You cannot remember what methods are available. You need to search google even for something as simple as
You’d love today’s article if you had these problems. I’ll show you how to tackle them all in one swoop by setting up your development environment.
Make syntax easy with a syntax highlighter
A syntax highlighter is a tool that differentiates keywords and types of content through colors.
Here’s an example of a text that’s not highlighted:
Compare this version with one that’s highlighted:
Which is easier to read?
At first, syntax highlighting may throw you off. You may not get used to the dizzying number of colors. But once you get used to it, syntax highlighting helps you make lesser mistakes.
For example, I know at a glance that
const is a keyword since it’s purple in color,
sayText is a function since it’s blue in color, and
Hello world is a string since it’s green in color.
One more thing. You can customize the theme your text editor comes with. There are many popular themes out there, including:
If you’re thinking about choosing a theme, remember that no theme is better than others. Different people have different sensitivity to colors and would hence prefer different themes.
For instance, Wes Bos, a developer I actively follow and respect, uses Cobalt. On the other hand, I’ll go bonkers if I used Cobalt. So far, the best theme I found for myself is Tomorrow night eighties. That’s what I used for my code editor (Sublime Text) and the code snippets on this blog.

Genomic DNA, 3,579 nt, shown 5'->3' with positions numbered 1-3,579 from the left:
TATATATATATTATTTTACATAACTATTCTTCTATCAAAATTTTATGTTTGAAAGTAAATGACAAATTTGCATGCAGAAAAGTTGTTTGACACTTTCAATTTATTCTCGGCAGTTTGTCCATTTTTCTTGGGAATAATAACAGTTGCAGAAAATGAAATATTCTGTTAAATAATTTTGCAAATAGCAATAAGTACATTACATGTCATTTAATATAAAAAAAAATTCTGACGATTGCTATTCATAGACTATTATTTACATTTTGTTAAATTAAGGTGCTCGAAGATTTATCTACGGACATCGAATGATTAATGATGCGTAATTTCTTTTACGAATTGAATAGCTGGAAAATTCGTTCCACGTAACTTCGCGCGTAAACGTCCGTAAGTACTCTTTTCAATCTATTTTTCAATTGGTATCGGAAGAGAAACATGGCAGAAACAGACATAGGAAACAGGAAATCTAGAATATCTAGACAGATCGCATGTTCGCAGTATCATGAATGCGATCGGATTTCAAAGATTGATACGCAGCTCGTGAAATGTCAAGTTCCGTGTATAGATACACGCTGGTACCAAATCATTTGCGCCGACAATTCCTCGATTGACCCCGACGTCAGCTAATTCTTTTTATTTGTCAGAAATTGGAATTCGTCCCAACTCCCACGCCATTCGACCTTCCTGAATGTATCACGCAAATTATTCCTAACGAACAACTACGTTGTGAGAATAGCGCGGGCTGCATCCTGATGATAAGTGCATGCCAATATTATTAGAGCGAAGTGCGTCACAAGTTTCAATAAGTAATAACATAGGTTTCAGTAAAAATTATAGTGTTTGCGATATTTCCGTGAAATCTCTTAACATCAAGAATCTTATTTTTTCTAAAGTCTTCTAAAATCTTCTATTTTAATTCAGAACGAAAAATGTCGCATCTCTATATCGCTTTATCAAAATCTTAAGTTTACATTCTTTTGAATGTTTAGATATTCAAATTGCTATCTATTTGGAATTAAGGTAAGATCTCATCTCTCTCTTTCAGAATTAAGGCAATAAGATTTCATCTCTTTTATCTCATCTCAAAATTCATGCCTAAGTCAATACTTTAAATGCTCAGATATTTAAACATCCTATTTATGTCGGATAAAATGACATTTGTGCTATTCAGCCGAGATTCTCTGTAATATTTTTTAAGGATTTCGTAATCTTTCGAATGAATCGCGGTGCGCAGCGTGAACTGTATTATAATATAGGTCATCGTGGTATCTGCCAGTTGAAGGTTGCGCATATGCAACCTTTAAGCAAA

The key idea here is to get syntax highlighting setup. Don’t worry about choosing a theme if it stresses you out.
Next, I’m going to show you how to install a theme with Sublime Text. (If you use Atom, google for similar instructions out there).
Installing a theme with sublime text
The easiest way to install anything in Sublime Text is to first install Package Control. Package Control is a Sublime Text plugin that helps you find and install Sublime plugins easily.
To install Package Control, you need to go to
view > console and paste the following code in (if you use Sublime Text 3).
import urllib.request,os,hashlib; h = 'df21e130d211cfc94d9b0905775a7c0f' + '1e3d39e33b79698005270310898eea76'; pf = 'Package Control.sublime-package'; ipp = sublime.installed_packages_path(); urllib.request.install_opener( urllib.request.build_opener( urllib.request.ProxyHandler()) ); by = urllib.request.urlopen( 'http://packagecontrol.io/' + pf.replace(' ', '%20')).read(); dh = hashlib.sha256(by).hexdigest(); print('Error validating download (got %s instead of %s), please try manual install' % (dh, h)) if dh != h else open(os.path.join( ipp, pf), 'wb' ).write(by)
If the above code doesn’t work for some reason, you can refer to Package Control’s installation page for up-to-date details.
Note: It’s super worth it to install Package Control, because you’ll be using it to install almost everything you use with Sublime Text.
Moving on, here are the steps to install a theme with Sublime Text:
- Bring up Package Control by typing
cmd + shift + p. (For windows users, I believe it’s
ctrl + shift + p)
- Type install package
- Type the theme you want to install
- Select the theme from
Sublime Text > Preferences > Color Scheme > your theme